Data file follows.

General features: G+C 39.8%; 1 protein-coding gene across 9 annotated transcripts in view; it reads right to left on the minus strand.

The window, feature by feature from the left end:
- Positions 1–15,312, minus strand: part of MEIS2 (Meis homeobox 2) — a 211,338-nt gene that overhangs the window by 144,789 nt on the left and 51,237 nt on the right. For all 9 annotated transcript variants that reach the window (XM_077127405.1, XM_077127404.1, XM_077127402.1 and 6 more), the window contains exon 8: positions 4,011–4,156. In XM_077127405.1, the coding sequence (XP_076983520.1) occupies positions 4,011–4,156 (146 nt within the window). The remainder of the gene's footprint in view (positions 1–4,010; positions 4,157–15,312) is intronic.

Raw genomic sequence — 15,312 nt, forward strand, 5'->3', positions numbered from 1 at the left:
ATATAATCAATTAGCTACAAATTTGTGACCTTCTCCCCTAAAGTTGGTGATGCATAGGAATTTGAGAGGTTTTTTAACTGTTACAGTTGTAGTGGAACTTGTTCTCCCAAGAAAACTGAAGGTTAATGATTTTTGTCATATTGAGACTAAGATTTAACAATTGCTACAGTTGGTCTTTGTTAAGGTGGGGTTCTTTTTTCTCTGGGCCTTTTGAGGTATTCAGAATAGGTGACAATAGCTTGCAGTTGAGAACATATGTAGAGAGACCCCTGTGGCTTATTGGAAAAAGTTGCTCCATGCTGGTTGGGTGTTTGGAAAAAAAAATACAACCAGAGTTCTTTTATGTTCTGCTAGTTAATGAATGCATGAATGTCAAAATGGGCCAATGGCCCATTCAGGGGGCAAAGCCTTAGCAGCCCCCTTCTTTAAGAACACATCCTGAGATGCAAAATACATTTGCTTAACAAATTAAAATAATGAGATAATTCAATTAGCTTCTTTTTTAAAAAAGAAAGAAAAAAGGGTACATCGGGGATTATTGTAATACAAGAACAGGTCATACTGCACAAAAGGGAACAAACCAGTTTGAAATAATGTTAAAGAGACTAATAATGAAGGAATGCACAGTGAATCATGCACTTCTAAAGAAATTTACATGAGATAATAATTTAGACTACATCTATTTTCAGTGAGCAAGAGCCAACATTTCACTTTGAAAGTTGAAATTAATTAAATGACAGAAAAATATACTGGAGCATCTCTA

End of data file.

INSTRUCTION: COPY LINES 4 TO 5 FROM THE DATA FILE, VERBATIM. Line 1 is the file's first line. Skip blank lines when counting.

Raw genomic sequence — 15,312 nt, forward strand, 5'->3', positions numbered from 1 at the left:
ATATAATCAATTAGCTACAAATTTGTGACCTTCTCCCCTAAAGTTGGTGATGCATAGGAATTTGAGAGGTTTTTTAACTGTTACAGTTGTAGTGGAACTTGTTCTCCCAAGAAAACTGAAGGTTAATGATTTTTGTCATATTGAGACTAAGATTTAACAATTGCTACAGTTGGTCTTTGTTAAGGTGGGGTTCTTTTTTCTCTGGGCCTTTTGAGGTATTCAGAATAGGTGACAATAGCTTGCAGTTGAGAACATATGTAGAGAGACCCCTGTGGCTTATTGGAAAAAGTTGCTCCATGCTGGTTGGGTGTTTGGAAAAAAAAATACAACCAGAGTTCTTTTATGTTCTGCTAGTTAATGAATGCATGAATGTCAAAATGGGCCAATGGCCCATTCAGGGGGCAAAGCCTTAGCAGCCCCCTTCTTTAAGAACACATCCTGAGATGCAAAATACATTTGCTTAACAAATTAAAATAATGAGATAATTCAATTAGCTTCTTTTTTAAAAAAGAAAGAAAAAAGGGTACATCGGGGATTATTGTAATACAAGAACAGGTCATACTGCACAAAAGGGAACAAACCAGTTTGAAATAATGTTAAAGAGACTAATAATGAAGGAATGCACAGTGAATCATGCACTTCTAAAGAAATTTACATGAGATAATAATTTAGACTACATCTATTTTCAGTGAGCAAGAGCCAACATTTCACTTTGAAAGTTGAAATTAATTAAATGACAGAAAAATATACTGGAGCATCTCTA